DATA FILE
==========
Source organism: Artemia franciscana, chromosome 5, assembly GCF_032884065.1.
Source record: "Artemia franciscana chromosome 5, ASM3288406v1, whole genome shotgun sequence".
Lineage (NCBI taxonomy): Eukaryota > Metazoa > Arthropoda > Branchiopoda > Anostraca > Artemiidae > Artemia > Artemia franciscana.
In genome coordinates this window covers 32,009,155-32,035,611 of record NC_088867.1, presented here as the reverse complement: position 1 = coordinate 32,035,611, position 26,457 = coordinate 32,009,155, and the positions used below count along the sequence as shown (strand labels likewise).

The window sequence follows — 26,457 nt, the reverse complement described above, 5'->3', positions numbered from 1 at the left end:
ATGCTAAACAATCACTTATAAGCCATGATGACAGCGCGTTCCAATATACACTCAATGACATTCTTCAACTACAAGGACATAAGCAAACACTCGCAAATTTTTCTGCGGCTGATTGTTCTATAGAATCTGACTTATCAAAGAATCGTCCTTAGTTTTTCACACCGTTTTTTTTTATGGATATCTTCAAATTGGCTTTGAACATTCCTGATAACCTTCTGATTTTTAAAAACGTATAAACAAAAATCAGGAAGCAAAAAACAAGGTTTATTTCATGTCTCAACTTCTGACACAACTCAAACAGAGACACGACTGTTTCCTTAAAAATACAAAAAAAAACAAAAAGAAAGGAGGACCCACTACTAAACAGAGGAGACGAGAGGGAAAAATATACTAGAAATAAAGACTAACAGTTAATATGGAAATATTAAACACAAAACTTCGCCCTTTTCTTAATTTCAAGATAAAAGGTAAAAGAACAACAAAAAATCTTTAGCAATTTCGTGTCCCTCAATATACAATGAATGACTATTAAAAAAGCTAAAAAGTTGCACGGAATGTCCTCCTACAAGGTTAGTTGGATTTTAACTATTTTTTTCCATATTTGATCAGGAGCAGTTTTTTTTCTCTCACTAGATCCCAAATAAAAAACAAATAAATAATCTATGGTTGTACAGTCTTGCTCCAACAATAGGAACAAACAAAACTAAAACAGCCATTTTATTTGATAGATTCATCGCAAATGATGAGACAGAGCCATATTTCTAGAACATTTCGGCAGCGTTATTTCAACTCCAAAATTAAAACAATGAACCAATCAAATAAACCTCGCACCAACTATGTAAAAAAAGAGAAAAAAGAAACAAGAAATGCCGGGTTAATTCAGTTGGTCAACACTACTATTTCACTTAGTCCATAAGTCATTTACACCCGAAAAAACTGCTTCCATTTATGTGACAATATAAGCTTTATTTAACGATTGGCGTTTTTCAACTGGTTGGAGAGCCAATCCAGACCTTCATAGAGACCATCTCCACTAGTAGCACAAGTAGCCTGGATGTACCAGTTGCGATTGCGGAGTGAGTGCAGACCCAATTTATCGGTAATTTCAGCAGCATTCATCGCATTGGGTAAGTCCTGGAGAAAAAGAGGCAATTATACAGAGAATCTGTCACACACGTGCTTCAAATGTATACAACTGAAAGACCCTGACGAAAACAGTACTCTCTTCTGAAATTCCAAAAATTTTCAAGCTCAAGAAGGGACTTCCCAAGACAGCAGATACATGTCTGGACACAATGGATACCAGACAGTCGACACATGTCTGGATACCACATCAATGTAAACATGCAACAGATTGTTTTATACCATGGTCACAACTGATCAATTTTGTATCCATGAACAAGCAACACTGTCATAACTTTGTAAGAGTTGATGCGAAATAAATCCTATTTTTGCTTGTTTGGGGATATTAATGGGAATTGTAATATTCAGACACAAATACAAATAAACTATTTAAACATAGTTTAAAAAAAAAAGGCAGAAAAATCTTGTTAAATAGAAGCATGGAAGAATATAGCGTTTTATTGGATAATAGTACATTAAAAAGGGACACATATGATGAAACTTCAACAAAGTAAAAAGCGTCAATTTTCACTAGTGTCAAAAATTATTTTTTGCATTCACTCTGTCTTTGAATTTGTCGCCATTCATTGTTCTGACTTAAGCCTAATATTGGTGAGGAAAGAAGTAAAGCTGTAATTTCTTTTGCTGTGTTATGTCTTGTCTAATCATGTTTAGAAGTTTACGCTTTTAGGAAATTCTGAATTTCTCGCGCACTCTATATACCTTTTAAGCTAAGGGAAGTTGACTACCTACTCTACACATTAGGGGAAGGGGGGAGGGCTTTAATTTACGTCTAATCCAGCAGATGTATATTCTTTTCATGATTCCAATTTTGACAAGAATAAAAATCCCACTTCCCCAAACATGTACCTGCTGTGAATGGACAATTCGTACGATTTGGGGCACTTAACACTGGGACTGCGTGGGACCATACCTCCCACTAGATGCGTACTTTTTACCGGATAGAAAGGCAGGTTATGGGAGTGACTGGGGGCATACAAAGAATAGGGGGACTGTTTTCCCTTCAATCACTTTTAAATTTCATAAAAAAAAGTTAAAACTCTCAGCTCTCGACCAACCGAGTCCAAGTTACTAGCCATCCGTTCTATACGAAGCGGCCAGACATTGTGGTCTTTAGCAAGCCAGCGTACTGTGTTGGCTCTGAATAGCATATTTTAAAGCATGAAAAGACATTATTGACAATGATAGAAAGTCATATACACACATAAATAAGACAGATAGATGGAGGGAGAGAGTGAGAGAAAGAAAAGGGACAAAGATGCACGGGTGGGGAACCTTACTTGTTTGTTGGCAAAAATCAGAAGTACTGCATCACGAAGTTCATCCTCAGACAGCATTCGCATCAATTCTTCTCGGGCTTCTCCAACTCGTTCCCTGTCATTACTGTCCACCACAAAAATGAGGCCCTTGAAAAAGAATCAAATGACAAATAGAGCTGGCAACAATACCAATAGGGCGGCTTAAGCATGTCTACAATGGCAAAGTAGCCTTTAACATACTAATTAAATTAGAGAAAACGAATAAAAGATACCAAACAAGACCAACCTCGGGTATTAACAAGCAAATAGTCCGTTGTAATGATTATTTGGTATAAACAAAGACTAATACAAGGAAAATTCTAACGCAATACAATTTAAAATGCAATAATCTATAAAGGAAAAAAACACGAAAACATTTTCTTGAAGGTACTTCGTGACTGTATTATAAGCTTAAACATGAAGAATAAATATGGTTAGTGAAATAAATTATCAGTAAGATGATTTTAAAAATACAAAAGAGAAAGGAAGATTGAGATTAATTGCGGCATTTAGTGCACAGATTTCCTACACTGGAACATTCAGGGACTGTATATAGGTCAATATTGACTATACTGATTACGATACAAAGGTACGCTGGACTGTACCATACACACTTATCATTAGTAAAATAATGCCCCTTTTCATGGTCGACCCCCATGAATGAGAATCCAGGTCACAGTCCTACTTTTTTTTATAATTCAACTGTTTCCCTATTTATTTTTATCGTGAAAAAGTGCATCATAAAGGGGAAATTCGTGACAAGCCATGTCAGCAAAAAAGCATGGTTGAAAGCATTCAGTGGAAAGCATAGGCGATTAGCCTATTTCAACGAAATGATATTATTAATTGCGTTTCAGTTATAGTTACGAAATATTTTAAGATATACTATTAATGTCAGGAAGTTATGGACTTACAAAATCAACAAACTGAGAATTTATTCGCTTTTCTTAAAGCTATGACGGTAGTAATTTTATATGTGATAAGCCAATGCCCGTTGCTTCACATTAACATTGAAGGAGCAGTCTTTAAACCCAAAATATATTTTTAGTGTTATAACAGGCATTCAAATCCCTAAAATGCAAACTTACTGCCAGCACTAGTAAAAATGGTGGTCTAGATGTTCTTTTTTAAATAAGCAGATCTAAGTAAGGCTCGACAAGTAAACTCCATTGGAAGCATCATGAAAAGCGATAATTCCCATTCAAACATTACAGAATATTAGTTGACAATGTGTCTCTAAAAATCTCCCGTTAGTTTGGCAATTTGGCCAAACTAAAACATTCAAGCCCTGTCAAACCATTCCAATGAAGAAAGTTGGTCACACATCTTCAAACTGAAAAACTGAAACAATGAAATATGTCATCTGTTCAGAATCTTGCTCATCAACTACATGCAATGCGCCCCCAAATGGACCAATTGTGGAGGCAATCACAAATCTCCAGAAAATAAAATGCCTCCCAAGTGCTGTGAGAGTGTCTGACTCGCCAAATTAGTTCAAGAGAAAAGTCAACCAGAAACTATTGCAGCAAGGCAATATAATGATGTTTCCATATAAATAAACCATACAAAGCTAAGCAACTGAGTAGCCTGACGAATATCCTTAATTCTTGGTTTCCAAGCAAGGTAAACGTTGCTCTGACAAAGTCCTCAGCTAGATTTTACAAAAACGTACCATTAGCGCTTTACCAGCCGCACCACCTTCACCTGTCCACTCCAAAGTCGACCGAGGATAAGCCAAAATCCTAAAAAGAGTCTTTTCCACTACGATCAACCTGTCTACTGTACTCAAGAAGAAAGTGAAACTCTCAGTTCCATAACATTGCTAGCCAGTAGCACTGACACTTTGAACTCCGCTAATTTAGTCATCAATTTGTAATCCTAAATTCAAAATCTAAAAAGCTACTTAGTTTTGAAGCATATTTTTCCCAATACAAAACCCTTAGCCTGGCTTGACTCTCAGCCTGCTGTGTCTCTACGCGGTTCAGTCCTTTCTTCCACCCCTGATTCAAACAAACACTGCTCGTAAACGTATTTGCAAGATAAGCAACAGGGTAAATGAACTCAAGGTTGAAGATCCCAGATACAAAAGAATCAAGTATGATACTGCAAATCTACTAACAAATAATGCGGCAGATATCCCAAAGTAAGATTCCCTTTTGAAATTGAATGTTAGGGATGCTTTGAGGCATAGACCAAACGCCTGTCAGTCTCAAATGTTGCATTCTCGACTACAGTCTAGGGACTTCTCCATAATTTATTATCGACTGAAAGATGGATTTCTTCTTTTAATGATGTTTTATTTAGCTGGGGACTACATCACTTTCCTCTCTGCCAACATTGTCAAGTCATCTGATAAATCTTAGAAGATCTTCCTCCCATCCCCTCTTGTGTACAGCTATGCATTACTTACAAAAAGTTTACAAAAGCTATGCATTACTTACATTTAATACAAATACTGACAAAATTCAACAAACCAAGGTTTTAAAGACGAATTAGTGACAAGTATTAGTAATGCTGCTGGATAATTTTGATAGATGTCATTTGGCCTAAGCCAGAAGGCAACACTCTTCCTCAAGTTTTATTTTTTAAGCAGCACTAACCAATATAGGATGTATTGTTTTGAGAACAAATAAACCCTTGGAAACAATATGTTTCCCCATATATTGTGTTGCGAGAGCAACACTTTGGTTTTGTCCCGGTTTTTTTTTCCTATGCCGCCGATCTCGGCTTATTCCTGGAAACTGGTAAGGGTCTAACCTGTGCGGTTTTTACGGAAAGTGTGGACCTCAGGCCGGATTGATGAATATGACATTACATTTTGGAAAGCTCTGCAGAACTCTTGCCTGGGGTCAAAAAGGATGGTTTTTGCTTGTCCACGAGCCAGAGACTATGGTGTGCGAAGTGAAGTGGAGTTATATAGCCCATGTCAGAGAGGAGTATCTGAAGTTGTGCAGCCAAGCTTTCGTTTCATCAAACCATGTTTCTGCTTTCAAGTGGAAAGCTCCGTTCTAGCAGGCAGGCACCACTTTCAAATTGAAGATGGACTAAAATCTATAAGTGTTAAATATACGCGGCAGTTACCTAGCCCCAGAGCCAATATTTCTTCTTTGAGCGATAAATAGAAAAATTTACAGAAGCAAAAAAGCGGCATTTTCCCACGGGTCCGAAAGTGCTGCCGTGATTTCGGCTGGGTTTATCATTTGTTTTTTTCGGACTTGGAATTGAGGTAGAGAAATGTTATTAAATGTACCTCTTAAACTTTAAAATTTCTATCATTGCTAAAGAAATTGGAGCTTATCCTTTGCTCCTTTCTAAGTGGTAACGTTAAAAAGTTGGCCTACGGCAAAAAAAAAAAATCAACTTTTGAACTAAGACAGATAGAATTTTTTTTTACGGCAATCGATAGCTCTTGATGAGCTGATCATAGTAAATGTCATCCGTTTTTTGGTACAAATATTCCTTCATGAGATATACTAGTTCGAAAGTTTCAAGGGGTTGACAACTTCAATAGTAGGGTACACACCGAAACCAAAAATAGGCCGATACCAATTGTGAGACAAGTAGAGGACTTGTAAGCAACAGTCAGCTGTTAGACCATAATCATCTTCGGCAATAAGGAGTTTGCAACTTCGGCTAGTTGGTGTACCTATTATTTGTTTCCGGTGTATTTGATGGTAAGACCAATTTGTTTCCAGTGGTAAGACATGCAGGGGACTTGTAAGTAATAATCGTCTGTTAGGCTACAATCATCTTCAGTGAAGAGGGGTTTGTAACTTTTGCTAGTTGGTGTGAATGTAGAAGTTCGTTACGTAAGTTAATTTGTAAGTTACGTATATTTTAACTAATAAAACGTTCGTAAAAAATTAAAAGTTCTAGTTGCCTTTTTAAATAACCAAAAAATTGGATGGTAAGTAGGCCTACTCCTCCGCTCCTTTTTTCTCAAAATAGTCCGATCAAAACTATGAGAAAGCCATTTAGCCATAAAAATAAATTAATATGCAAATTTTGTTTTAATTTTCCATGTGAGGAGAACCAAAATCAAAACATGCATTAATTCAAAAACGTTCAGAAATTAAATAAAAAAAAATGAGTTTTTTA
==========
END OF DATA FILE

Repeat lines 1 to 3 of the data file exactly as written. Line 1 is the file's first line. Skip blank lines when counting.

Source organism: Artemia franciscana, chromosome 5, assembly GCF_032884065.1.
Source record: "Artemia franciscana chromosome 5, ASM3288406v1, whole genome shotgun sequence".
Lineage (NCBI taxonomy): Eukaryota > Metazoa > Arthropoda > Branchiopoda > Anostraca > Artemiidae > Artemia > Artemia franciscana.